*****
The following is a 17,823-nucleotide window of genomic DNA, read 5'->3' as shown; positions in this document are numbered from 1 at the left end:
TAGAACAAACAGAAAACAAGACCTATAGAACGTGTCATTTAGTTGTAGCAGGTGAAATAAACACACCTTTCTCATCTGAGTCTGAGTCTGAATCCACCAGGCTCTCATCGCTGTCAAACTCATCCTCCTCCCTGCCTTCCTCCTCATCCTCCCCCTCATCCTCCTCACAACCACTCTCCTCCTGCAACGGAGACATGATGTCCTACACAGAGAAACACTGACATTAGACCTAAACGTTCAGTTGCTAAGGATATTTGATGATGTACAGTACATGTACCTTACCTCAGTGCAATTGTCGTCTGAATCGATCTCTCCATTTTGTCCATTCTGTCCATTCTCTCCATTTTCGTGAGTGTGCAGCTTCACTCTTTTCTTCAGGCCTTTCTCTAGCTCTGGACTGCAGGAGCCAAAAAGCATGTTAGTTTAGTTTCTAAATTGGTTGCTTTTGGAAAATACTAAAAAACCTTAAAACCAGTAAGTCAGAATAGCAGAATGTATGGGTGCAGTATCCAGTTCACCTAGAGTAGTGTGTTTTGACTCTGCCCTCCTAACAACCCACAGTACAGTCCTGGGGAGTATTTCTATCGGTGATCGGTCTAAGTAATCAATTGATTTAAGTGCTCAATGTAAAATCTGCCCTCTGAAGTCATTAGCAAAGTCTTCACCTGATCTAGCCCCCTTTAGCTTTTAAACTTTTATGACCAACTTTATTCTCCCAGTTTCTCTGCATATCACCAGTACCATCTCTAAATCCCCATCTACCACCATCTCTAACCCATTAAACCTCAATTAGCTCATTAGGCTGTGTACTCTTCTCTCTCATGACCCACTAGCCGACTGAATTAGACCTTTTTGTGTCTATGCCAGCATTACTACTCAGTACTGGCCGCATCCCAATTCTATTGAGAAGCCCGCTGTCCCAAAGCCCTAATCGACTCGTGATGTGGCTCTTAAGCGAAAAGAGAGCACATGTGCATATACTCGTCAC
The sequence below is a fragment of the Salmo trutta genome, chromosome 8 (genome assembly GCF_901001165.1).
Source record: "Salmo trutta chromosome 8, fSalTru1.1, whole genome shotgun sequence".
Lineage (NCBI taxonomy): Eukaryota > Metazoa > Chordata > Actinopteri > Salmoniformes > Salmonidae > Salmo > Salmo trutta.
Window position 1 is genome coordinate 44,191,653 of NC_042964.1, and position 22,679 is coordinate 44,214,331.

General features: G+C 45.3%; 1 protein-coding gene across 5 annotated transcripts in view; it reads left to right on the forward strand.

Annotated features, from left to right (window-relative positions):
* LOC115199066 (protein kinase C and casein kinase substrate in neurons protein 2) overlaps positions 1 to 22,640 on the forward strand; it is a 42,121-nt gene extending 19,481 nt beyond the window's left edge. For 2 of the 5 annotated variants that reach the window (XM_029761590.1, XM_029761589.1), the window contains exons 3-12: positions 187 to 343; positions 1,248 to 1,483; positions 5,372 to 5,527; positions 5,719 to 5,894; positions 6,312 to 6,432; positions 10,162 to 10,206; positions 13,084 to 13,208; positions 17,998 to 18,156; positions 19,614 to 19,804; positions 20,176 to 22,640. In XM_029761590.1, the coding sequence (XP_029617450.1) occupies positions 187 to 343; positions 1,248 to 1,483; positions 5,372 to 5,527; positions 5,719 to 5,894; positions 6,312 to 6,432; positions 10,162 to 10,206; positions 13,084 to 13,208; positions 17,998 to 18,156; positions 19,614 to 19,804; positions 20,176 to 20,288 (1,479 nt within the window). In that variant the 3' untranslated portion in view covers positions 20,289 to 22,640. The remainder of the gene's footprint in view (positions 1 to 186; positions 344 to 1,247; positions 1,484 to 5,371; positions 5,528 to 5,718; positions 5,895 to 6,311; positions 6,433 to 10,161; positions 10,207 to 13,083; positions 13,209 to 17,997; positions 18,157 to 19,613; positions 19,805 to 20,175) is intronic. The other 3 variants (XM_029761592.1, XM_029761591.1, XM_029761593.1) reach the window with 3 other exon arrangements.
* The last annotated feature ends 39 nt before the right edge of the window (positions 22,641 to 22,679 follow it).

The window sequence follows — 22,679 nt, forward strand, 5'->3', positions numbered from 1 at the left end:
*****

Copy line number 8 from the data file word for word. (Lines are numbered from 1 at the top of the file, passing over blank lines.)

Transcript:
Annotated features, from left to right (window-relative positions):